Steve Spangler Science

Heartbleed Security Vulnerability Fixed   •   Get 2 Free Sick Science! Kits   •   Free Experiments by Email

On Monday we learned about a vulnerability in the encryption technology that effects most of the internet, called Heartbleed. Our team grabbed their lab coats and leaped into action to patch the vulnerability on our site.

We are happy to announce SteveSpanglerScience.com is no longer vulnerable.

While we believe we have kept out all the bad guys, we want to make sure our customer's information is safe. We are requiring that all of our customers change their password for their accounts on SteveSpanglerScience.com.

To do so, click the link below and enter in the email address associated with your account. Once you receive an email to that account, follow the simple instructions to reset your password.

Reset your password - https://www.stevespanglerscience.com/customer/account/forgotpassword/

If you have any questions on password resetting, please call our Customer Service team and they will be happy to help you. 1-800-223-9080

If you have any questions about the vulnerability please email security@SteveSpangler.com

As this did effect most of the internet, we also recommend that you change your passwords on all of the websites you visit.

Thank you for being an amazing customer!

-- The SteveSpanglerScience.com Team

Questions? Give us a Call: 1-800-223-9080

The Leak-Proof Bag - Science Trick

Polymer chains work together to prevent water from leaking out of a bag.

Rating: 54321

Submit A Review

Quick, call a plumber… we've sprung a leak! Hopefully this isn't a phrase heard very often in your house, but when you tell people that you'll be putting pencils through a water-filled bag, that might be another story. With the Leak-Proof Bag experiment, we'll show you how you can stick a bunch of pencils right through a bag of water without spraying water all of the kitchen table. The secret isn't sorcery, it's just the chemistry of polymers.

Materials
  • Sharpened pencils
  • Zipper-lock plastic bags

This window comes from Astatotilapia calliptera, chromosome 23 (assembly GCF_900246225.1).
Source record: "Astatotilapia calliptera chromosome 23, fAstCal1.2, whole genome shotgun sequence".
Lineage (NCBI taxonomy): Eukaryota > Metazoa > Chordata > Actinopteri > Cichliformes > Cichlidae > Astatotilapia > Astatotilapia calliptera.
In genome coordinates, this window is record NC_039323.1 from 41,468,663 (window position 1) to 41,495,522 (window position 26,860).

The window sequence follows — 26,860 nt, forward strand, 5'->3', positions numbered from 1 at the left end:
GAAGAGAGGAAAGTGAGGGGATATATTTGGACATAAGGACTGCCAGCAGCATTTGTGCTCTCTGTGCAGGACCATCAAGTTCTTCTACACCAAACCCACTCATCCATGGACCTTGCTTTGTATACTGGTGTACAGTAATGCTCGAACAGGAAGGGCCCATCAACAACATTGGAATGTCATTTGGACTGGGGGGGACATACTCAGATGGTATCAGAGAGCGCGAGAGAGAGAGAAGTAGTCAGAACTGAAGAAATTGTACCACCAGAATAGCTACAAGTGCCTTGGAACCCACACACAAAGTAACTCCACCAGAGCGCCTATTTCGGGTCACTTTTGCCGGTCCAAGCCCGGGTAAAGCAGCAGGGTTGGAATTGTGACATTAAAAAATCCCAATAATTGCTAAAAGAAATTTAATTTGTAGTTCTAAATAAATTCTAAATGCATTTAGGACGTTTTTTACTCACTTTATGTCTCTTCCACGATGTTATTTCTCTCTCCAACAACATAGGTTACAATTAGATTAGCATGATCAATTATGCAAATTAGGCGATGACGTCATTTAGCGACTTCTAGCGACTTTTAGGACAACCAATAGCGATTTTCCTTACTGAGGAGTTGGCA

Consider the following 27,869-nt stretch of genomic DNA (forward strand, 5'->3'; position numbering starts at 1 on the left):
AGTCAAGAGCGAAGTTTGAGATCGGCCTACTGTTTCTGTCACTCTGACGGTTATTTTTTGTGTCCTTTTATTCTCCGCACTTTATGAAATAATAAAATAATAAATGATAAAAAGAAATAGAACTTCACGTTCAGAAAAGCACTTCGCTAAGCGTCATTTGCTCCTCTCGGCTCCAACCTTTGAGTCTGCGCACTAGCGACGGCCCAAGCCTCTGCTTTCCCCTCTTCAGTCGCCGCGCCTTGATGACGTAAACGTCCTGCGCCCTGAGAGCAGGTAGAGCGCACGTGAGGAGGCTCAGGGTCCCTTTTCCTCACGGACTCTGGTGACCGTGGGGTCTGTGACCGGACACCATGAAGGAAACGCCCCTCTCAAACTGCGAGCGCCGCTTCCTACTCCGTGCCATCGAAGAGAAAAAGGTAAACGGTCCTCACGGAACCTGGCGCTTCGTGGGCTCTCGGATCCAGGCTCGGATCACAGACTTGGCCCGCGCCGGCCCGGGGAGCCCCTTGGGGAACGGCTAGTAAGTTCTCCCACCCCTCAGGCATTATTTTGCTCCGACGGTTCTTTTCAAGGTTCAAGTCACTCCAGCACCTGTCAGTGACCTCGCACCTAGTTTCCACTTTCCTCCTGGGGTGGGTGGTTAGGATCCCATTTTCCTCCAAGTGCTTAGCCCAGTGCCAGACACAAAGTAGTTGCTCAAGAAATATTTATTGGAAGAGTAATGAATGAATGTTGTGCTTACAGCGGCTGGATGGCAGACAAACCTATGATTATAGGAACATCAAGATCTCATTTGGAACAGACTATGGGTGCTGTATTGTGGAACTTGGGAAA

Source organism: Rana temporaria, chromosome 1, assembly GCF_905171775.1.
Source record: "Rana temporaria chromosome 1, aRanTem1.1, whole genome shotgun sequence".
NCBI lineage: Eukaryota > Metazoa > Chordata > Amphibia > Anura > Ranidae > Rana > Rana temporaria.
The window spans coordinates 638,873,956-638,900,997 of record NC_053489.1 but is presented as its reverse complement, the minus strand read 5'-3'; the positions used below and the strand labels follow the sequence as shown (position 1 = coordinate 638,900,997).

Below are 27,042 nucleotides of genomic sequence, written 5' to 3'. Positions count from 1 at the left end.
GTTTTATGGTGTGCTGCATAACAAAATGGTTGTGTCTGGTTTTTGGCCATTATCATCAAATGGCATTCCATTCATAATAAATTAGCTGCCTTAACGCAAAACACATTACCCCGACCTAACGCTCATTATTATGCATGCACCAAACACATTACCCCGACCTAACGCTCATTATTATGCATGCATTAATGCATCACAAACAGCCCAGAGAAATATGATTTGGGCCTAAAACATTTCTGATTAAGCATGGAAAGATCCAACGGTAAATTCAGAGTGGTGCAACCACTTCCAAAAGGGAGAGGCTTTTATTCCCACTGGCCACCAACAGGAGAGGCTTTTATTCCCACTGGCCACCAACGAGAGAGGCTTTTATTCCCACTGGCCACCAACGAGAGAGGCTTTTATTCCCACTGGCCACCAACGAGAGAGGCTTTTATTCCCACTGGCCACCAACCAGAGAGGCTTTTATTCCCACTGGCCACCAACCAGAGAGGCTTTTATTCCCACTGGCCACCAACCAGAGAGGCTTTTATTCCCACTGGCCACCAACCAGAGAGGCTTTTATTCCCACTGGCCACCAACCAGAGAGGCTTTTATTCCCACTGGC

• Water
  • Paper towels

Videos

  • Leak-Proof Bag - Sick Science! - #123
Print Experiment

Experiment

Before we let you loose on demonstrating this experiment for an audience, it would probably be best to practice this over a sink, outside, or at a friend's house. Just don't make Mom mad by allowing her to come home to water puddles in the living room.

  1. If you have your pencils, make sure they are sharpened to a point. The sharper, the better. If they're already sharpened… shucks… move to step 2!
  2. Fill a zipper-lock bag between 1/2 and 3/4-full with water. Cold, warm… it doesn't particularly matter.
  3. Now for the fun part, ask your audience what would happen if you tried to push one of these pencils through the water-filled bag? Odds are that you'll have more than one look of fear or skepticism. You might even have some people running for their ponchos and galoshes.
  4. Here comes the real scary part! Hold the pencil in one hand and the top of the bag in your other hand. Slowly, but firmly, push one of the sharpened pencils through one side of the bag. Weird… no water came gushing out!
  5. Push the pencil through the other side of the bag, too. Nothing happens. Sweet!

    NOTE: Do not, I repeat, do not push the pencil all the way through either side of the bag. As soon as the eraser gets past the bag, you'll have a big, wet mess on your hands… er… floors.
     
  6. From here, you can keep demonstrating your science "spear-it" by repeating this feat with the other sharpened pencils!
  7. Once you're finished, hold the bag over a sink and remove the pencils. The water will come pouring out of the holes.

Take It Further!

What other items do you think would work for this demonstration? Try using sharpened barbecue skewers with a zipper-lock bag. Another option is to try using a water-filled grocery bag. What materials work? Which materials leak?

How Does It Work?

Despite what it looks like, the zipper-lock bag isn't covered in a magical sealant that blocks leaks. Well… not exactly. Plastic bags like these are made out of our favorite kind of materials, polymers! Polymers are long chains of individual molecules, called monomers. (See that? Mono = one. Poly = many. Mers = molecules.) When you puncture these bags with a sharpened pencil, you're essentially separating polymer chains without breaking them. The long chains of molecules than squeeze in tight around the surface of the pencil preventing any sort of leak. Polymers continue to prove an indispensable part of life.

Customer Reviews

Awesome over assistant principals's head Review by Michelle
54321

I have done this experiment several times but the moat recent time I did this was at a science night for our school and I asked the assistant principal to assist. He sat in a chair and I pierced the bag with several pencils over his head. Not a single leak. (although all the kids were hoping for some leakage). It was great fun and he was a great sport for being part of the experiment.

(Posted on December 27, 2012)

cooolllll Review by ashley
54321

i actually found this experiment pretty cool!!!!

(Posted on November 11, 2010)

Quick and Easy Review by Rachel
54321

This experiment is fabulous because it is a quick and easy way to pique the students' interest in science and the scientific method. Imgoing to do this as our first science lesson (third grade) to prove that 1) science is fun 2)Its good to make hypothesis and its ok to be wrong 3)have an opened mind in science and in learning. (plus we can introduce science words)

(Posted on August 15, 2012)

Write Your Own Review


You're reviewing: The Leak-Proof Bag - Science Trick


How do you rate this experiment? *
1 star 2 stars 3 stars 4 stars 5 stars